“Eco-evolutionary dynamics in metacommunities: ecological inheritance, helping within- and harming between-species”

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Charles Mullon and Laurent Lehmann (Dec 2018)

The DOI will be https://dx.doi.org/10.1086/700094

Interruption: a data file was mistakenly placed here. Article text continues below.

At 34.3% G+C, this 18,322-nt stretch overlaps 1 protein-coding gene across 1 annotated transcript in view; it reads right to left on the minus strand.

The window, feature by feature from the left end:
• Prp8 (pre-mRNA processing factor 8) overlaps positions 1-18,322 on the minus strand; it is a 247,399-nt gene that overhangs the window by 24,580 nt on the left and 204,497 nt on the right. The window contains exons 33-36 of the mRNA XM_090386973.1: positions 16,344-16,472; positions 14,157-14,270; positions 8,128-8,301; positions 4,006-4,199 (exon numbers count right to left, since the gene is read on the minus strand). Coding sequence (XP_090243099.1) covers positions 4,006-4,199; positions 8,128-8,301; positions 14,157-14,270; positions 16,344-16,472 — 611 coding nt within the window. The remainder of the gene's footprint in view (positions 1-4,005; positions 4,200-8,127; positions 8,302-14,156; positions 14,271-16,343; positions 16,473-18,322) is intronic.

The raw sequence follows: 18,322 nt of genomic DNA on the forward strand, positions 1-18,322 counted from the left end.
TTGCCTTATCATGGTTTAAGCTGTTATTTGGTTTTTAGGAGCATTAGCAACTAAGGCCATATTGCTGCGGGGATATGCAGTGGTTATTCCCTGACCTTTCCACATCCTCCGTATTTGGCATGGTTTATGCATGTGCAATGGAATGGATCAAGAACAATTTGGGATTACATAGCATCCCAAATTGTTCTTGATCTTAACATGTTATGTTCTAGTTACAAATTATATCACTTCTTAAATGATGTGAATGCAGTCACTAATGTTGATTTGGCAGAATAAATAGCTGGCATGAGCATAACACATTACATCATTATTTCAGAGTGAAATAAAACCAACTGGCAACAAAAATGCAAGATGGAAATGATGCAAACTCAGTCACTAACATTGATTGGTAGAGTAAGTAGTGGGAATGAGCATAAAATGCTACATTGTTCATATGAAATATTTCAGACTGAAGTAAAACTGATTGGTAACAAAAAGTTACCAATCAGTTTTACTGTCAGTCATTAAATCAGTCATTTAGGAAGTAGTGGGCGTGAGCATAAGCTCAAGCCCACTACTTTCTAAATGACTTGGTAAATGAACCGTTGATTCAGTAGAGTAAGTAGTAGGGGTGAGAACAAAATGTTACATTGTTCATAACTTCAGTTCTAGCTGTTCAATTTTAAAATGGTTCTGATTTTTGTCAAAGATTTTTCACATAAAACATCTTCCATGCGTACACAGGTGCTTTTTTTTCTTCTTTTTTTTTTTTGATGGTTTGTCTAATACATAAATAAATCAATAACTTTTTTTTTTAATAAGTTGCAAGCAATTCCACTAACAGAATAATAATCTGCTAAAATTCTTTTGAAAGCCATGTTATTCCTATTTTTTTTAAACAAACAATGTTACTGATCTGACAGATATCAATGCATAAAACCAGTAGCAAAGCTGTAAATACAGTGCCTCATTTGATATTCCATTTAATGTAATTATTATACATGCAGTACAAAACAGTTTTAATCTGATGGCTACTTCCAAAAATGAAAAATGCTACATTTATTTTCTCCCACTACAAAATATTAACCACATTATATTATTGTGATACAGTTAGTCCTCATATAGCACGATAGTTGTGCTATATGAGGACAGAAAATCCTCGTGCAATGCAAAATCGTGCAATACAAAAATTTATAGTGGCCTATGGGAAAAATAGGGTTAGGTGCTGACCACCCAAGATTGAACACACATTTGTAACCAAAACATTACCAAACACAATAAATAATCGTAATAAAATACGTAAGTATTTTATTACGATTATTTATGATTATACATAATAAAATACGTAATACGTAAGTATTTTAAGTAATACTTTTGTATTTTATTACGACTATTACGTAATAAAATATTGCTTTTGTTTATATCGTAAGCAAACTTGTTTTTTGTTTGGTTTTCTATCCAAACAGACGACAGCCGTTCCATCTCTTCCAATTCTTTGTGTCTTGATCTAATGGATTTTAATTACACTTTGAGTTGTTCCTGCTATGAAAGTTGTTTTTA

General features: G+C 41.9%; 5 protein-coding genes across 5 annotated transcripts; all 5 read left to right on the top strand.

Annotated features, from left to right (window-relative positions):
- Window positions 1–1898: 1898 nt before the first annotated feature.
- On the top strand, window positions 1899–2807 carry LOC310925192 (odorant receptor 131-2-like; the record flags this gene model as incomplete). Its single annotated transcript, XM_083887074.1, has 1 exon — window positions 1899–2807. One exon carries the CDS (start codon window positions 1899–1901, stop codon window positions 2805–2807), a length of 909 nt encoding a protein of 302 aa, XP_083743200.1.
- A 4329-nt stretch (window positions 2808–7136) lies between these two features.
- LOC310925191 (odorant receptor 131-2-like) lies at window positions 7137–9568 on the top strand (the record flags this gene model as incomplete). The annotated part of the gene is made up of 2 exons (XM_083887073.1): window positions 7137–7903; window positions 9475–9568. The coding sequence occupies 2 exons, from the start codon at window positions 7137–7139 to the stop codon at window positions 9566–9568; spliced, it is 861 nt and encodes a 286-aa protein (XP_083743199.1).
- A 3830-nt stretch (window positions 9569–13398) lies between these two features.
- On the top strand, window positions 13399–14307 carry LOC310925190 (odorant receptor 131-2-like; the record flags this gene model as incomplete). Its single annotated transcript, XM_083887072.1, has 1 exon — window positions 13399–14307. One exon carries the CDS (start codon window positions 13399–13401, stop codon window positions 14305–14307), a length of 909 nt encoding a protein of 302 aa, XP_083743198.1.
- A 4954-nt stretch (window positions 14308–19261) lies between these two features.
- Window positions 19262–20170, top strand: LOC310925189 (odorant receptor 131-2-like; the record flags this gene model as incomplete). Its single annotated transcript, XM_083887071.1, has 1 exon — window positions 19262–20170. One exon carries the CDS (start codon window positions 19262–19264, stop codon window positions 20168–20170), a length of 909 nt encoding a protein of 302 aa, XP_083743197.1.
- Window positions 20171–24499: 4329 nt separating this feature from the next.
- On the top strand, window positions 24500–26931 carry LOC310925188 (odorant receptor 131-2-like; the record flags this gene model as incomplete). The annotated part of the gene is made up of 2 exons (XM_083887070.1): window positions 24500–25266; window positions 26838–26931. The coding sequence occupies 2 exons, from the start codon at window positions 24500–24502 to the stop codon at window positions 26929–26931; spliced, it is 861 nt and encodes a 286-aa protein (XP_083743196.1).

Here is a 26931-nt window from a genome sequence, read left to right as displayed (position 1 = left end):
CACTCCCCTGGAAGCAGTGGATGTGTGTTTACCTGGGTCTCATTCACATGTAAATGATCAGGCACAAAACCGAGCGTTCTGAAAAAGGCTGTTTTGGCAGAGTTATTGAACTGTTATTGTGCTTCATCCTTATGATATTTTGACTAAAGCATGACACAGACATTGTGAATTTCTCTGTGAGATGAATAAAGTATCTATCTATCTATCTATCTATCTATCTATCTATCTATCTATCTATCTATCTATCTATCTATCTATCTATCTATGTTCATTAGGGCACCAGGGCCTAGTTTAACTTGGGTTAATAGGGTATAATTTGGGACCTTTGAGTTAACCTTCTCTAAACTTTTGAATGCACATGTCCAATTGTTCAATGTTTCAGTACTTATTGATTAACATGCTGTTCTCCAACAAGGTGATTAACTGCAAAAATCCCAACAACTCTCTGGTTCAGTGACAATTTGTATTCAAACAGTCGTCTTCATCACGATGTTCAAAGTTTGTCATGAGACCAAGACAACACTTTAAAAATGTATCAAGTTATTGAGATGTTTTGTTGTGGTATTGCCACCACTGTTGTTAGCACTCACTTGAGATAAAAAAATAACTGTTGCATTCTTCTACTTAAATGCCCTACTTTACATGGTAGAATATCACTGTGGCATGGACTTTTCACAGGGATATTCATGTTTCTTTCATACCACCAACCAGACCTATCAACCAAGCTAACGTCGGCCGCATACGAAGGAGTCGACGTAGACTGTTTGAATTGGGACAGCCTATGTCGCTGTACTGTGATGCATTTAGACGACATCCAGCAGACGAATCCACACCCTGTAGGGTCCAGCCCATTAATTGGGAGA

Understanding selection on intra- and inter-specific interactions that take place in dispersal-limited communities is a challenge for ecology and evolutionary biology. The problem is that local demographic stochasticity generates eco-evolutionary dynamics that are generally too complicated to make tractable analytical investigations. Here, we circumvent this problem by approximating the selection gradient on a quantitative trait that influences local community dynamics, assuming that such dynamics are deterministic with a stable fixed point. We nonetheless incorporate unavoidable kin selection effects arising from demographic stochasticity. Our approximation reveals that selection depends on how an individual expressing a trait-change influences: (1) its own fitness and the fitness of its current relatives; and (2) the fitness of its downstream relatives through modifications of local ecological conditions (i.e., through ecological inheritance). Mathematically, the effects of ecological inheritance on selection are captured by dispersal-limited versions of press-perturbations of community ecology. We use our approximation to investigate the evolution of helping within- and harming between-species when these behaviours influence demography. We find that altruistic helping evolves more readily when intra-specific competition is for material resources rather than for space because in this case, the costs of kin competition tend to paid by downstream relatives. Similarly, altruistic harming between species evolves when it alleviates downstream relatives from inter-specific competition. Beyond these examples, our approximation can help better understand the influence of ecological inheritance on a variety of eco-evolutionary dynamics in metacommunities, from consumer-resource and predator-prey coevolution to selection on mating systems with demographic feedbacks.